Costs of a Thermal Bath in Budapest
Entry fees vary depending on the bathhouse and the services you wish to access. Some baths offer single-entry tickets, while others may have different packages or time-limited tickets. The prices are pretty reasonable, ranging from 10-25 euros in total for up to a half day visit. There will be extra services, such as massages, offered at most thermal baths. If you want to take part, you’ll need to purchase and reserve the services when you get your entrance ticket.
When you buy your ticket and services at the entrance booth, you’ll be given a little plastic wristband that has an RFID tag in it. It’s really important not to lose this, as it grants you entrance into the thermal baths. It also functions as your “credit card” while you make purchases within the thermal baths. These bracelets are very expensive if you need to replace it, so put it to your wrist securely.
We did a couples massage at one of the Budapest baths, and it was ok. The service is curt and straightforward with quite basic products and no music or ambiance. While the massage was decent, it was nothing to write home about. I guess that is to be expected when the therapists see hundreds of people a week. I would say skip it and save the money.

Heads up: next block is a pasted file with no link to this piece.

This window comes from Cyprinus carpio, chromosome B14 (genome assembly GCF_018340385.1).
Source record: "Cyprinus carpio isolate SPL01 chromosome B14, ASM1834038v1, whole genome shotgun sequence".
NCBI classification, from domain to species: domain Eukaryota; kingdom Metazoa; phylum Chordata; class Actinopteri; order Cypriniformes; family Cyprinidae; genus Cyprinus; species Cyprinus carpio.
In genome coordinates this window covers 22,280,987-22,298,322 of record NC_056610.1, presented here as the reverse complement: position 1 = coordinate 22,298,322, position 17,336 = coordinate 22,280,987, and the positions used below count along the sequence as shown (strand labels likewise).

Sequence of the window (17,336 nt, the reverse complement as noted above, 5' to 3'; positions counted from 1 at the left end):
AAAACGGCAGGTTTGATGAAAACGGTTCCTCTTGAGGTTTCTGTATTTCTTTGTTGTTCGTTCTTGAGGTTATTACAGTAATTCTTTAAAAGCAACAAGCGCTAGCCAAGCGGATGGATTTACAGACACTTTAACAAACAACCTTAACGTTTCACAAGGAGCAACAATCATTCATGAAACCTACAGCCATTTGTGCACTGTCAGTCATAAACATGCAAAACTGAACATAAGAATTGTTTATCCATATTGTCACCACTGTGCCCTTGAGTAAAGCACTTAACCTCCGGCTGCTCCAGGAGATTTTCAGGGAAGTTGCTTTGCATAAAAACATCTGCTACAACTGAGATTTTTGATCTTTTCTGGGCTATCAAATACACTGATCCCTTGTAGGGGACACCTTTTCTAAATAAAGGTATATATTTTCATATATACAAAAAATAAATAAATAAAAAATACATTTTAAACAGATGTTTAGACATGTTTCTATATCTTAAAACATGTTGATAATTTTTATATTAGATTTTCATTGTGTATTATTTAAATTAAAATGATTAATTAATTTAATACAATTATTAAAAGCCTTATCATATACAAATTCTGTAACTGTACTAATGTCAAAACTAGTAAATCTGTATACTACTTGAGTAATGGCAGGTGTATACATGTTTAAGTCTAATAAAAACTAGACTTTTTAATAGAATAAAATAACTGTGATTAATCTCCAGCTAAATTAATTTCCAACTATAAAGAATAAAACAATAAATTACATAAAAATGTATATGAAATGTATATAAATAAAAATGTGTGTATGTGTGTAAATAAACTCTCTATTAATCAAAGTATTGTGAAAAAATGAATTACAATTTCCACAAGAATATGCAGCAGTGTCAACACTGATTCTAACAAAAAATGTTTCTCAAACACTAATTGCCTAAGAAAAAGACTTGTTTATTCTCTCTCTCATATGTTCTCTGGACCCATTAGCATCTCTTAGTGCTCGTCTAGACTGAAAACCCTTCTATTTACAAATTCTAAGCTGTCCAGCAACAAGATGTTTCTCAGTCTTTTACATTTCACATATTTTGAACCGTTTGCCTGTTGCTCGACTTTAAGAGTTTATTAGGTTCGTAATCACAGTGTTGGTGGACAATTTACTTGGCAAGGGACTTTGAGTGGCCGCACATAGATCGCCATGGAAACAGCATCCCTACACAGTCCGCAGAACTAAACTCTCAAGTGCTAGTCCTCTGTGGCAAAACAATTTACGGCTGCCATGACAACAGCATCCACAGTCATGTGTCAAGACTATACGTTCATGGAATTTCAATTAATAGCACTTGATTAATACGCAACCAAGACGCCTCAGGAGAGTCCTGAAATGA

Most of the baths have bars or small cafes in them if you get thirsty or want a beer, and you’ll be required to scan your bracelet. You’ll scan and turn in the bracelet when you leave the baths, and if you got any extra services during your visit, you’ll be charged at the end.
Best Budapest Thermal Baths to Visit
Széchenyi Thermal Baths
By far the most famous of the thermal baths in Budapest, Széchenyi is the place to go if you only plan on visiting one of the spas in Budapest. You’ll certainly have seen the stunning yellow facade on your Instagram feed at least once or twice. More than just a pretty package, Széchenyi is a sprawling facility with 18 different pools and an equal number of saunas. You could spend a day at this place if you wanted! I would recommend at least 1-2 hours for your first visit however. If you want some serious inspiration for the beauty of Szechenyi, Hello JetLag has some stunning photos!
Are you looking to soak in thermal waters while watching the sunset over Budapest? Then Rudas is your place! Their main outdoor pool offers a sweeping and stunning view over the Danube River and central Budapest. Just take a scroll through the geotag on Instagram for some inspiration! Plus, they offer a poolside bar if you want to drink and relax while at the spa.
Gellért Thermal Baths
Located on the Buda side of the Danube river, Gellert is an art deco dream with beautiful mosaics adorning the entire facility. It is much smaller than Széchenyi but it feels a lot less touristy. There is definitely a more local vibe at Gellert. A majority of the pools here are indoors, although their main outdoor pool is lovely.
Have thoughts or questions about visiting Budapest’s thermal baths? Tell me in the comments!